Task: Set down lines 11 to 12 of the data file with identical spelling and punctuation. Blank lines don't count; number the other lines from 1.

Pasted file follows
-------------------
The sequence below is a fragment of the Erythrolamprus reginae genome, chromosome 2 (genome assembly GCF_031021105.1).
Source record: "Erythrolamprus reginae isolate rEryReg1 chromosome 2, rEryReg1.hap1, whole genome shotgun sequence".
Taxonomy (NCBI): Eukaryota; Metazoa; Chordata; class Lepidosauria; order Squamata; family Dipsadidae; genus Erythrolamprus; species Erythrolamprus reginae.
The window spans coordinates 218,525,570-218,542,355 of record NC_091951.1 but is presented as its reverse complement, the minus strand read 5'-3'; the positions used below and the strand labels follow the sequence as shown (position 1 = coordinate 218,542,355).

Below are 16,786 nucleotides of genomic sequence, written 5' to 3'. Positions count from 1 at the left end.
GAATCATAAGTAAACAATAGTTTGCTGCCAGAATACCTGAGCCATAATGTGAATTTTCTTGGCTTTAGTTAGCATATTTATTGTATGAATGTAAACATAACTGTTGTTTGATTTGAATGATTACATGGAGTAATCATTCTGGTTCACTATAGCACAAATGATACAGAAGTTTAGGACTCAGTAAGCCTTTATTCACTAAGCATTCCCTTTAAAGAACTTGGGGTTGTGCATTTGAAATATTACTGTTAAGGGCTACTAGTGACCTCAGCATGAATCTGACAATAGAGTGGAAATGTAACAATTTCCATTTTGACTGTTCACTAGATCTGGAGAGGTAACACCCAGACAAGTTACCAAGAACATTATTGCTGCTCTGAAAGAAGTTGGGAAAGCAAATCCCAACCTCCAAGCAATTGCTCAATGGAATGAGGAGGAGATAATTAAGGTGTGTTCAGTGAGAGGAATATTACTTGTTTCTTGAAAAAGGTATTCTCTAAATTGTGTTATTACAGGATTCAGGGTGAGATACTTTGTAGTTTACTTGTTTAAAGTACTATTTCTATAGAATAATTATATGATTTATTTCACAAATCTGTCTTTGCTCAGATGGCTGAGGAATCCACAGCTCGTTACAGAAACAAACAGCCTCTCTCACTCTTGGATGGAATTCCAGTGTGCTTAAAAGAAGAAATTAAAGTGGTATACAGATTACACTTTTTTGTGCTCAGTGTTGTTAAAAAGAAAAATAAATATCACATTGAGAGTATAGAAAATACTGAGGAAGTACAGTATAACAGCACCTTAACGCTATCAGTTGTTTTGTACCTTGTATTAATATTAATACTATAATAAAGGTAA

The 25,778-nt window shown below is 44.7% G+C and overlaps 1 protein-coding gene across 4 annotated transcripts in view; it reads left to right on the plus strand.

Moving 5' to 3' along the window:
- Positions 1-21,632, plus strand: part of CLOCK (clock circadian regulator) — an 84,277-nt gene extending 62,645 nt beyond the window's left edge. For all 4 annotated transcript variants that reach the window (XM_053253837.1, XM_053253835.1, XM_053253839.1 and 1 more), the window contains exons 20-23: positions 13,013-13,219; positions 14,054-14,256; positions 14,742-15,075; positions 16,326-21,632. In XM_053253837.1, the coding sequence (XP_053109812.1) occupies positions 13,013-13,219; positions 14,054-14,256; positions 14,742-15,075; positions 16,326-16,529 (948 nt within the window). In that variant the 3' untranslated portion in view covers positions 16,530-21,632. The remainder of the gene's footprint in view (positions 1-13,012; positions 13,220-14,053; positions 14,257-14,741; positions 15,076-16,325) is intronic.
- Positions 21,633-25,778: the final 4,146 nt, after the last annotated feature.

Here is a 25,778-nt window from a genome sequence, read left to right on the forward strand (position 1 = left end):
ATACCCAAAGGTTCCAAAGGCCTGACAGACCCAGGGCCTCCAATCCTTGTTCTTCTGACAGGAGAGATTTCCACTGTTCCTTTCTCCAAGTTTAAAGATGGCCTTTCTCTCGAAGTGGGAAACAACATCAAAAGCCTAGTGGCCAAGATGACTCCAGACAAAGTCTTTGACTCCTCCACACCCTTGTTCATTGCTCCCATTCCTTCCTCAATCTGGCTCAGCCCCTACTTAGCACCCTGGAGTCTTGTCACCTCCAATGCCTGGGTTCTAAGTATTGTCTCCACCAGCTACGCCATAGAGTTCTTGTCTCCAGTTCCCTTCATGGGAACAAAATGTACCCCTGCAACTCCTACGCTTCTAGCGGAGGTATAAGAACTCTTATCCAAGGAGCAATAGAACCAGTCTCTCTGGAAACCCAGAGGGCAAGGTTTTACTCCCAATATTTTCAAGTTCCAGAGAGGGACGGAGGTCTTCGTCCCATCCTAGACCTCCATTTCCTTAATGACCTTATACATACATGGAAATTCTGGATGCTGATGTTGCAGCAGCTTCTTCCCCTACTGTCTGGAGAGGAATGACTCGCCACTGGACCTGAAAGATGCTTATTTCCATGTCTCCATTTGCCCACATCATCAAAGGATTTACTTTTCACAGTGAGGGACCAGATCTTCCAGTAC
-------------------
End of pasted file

Here is a 25,778-nt window from a genome sequence, read left to right on the forward strand (position 1 = left end):
ATACCCAAAGGTTCCAAAGGCCTGACAGACCCAGGGCCTCCAATCCTTGTTCTTCTGACAGGAGAGATTTCCACTGTTCCTTTCTCCAAGTTTAAAGATGGCCTTTCTCTCGAAGTGGGAAACAACATCAAAAGCCTAGTGGCCAAGATGACTCCAGACAAAGTCTTTGACTCCTCCACACCCTTGTTCATTGCTCCCATTCCTTCCTCAATCTGGCTCAGCCCCTACTTAGCACCCTGGAGTCTTGTCACCTCCAATGCCTGGGTTCTAAGTATTGTCTCCACCAGCTACGCCATAGAGTTCTTGTCTCCAGTTCCCTTCATGGGAACAAAATGTACCCCTGCAACTCCTACGCTTCTAGCGGAGGTATAAGAACTCTTATCCAAGGAGCAATAGAACCAGTCTCTCTGGAAACCCAGAGGGCAAGGTTTTACTCCCAATATTTTCAAGTTCCAGAGAGGGACGGAGGTCTTCGTCCCATCCTAGACCTCCATTTCCTTAATGACCTTATACATACATGGAAATTCTGGATGCTGATGTTGCAGCAGCTTCTTCCCCTACTGTCTGGAGAGGAATGACTCGCCACTGGACCTGAAAGATGCTTATTTCCATGTCTCCATTTGCCCACATCATCAAAGGATTTACTTTTCACAGTGAGGGACCAGATCTTCCAGTAC